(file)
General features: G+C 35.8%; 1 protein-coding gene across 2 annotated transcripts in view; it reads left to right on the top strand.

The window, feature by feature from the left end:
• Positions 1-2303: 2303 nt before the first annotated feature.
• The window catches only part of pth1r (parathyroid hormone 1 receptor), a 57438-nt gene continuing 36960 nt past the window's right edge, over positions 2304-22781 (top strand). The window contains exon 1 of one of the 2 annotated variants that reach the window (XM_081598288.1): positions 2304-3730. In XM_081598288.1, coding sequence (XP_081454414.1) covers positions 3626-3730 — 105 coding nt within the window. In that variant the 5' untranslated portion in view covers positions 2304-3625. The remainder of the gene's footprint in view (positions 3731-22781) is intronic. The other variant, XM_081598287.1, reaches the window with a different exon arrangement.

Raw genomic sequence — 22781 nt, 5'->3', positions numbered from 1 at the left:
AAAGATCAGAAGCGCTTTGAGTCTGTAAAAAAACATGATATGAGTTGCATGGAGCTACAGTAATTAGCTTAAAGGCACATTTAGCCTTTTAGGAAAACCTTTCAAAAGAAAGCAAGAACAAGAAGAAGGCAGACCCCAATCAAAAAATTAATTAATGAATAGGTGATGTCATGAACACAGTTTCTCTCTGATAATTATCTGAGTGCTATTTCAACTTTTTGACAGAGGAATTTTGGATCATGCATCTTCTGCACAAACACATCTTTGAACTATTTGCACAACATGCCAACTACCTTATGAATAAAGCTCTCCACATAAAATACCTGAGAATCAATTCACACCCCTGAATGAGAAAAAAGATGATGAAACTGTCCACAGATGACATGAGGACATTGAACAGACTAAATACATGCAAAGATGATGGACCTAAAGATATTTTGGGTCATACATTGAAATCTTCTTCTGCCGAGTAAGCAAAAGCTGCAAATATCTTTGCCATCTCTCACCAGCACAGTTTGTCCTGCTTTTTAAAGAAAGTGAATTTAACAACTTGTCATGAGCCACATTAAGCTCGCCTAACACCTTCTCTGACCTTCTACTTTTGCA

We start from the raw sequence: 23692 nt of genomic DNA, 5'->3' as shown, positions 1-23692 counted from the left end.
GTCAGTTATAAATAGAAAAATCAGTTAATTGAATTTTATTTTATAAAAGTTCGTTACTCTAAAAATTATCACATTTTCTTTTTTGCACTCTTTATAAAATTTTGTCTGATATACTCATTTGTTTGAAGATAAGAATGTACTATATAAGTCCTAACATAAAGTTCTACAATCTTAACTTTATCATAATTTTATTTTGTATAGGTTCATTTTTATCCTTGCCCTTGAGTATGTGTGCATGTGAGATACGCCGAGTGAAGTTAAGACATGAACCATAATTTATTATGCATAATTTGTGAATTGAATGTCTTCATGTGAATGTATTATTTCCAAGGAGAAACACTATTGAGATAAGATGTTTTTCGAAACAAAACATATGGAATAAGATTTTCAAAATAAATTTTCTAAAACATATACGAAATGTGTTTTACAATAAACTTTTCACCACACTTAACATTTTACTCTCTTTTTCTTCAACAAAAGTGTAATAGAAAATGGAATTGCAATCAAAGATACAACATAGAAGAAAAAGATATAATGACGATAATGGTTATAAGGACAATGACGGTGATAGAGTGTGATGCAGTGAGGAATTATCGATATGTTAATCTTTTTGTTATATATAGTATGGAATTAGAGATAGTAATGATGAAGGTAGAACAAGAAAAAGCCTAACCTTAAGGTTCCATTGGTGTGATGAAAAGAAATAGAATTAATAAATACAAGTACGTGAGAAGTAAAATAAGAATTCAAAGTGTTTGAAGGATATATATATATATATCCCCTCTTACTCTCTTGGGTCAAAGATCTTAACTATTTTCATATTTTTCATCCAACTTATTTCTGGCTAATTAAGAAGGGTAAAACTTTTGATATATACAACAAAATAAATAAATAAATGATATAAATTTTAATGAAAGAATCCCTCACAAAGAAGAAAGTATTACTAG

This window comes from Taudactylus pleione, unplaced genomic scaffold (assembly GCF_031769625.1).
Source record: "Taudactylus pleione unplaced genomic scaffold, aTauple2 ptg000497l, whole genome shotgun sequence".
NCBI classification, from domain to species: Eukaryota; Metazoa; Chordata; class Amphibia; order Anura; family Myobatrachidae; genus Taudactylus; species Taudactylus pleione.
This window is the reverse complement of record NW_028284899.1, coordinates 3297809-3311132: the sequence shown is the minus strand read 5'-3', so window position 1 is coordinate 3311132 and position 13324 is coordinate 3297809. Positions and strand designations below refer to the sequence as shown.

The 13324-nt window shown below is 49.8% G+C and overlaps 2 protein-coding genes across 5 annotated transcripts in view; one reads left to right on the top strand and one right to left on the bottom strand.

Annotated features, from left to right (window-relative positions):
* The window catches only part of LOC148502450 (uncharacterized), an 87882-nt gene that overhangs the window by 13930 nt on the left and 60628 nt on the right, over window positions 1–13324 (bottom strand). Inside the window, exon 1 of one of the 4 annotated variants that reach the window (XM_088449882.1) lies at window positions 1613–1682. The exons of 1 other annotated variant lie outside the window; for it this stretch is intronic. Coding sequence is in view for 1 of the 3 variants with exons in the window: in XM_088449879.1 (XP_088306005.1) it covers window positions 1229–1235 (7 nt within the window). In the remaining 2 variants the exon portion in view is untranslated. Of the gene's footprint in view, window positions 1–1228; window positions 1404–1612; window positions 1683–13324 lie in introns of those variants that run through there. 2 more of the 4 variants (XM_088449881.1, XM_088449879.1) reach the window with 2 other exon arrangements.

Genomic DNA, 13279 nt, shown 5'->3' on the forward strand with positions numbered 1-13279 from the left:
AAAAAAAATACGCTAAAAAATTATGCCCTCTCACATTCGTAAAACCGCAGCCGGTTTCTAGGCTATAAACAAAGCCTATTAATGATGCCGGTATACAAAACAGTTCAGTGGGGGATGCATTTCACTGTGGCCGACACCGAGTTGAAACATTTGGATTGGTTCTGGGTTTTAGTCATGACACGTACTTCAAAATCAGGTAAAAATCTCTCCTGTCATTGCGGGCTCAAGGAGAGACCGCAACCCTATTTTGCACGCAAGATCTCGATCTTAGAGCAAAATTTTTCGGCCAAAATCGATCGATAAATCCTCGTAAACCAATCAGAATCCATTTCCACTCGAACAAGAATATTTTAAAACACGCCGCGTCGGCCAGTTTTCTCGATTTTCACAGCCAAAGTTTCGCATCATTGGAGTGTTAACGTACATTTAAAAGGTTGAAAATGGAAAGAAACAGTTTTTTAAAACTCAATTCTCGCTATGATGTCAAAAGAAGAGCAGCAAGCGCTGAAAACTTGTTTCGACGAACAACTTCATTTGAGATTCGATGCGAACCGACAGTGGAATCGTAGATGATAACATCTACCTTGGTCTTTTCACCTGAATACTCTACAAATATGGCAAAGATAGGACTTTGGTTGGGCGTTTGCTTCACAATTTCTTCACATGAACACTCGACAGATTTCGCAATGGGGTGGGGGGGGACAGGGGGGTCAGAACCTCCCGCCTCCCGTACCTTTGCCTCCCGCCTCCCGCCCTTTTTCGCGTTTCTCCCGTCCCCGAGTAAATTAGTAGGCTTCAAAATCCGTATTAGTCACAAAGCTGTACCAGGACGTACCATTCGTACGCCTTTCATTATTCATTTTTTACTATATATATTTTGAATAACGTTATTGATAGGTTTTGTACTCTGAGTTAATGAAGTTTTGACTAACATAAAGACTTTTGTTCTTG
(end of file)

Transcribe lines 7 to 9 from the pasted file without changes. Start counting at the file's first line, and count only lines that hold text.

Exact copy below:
We start from the raw sequence: 23692 nt of genomic DNA, 5'->3' as shown, positions 1-23692 counted from the left end.
GTCAGTTATAAATAGAAAAATCAGTTAATTGAATTTTATTTTATAAAAGTTCGTTACTCTAAAAATTATCACATTTTCTTTTTTGCACTCTTTATAAAATTTTGTCTGATATACTCATTTGTTTGAAGATAAGAATGTACTATATAAGTCCTAACATAAAGTTCTACAATCTTAACTTTATCATAATTTTATTTTGTATAGGTTCATTTTTATCCTTGCCCTTGAGTATGTGTGCATGTGAGATACGCCGAGTGAAGTTAAGACATGAACCATAATTTATTATGCATAATTTGTGAATTGAATGTCTTCATGTGAATGTATTATTTCCAAGGAGAAACACTATTGAGATAAGATGTTTTTCGAAACAAAACATATGGAATAAGATTTTCAAAATAAATTTTCTAAAACATATACGAAATGTGTTTTACAATAAACTTTTCACCACACTTAACATTTTACTCTCTTTTTCTTCAACAAAAGTGTAATAGAAAATGGAATTGCAATCAAAGATACAACATAGAAGAAAAAGATATAATGACGATAATGGTTATAAGGACAATGACGGTGATAGAGTGTGATGCAGTGAGGAATTATCGATATGTTAATCTTTTTGTTATATATAGTATGGAATTAGAGATAGTAATGATGAAGGTAGAACAAGAAAAAGCCTAACCTTAAGGTTCCATTGGTGTGATGAAAAGAAATAGAATTAATAAATACAAGTACGTGAGAAGTAAAATAAGAATTCAAAGTGTTTGAAGGATATATATATATATATCCCCTCTTACTCTCTTGGGTCAAAGATCTTAACTATTTTCATATTTTTCATCCAACTTATTTCTGGCTAATTAAGAAGGGTAAAACTTTTGATATATACAACAAAATAAATAAATAAATGATATAAATTTTAATGAAAGAATCCCTCACAAAGAAGAAAGTATTACTAG

This window comes from Taudactylus pleione, unplaced genomic scaffold (assembly GCF_031769625.1).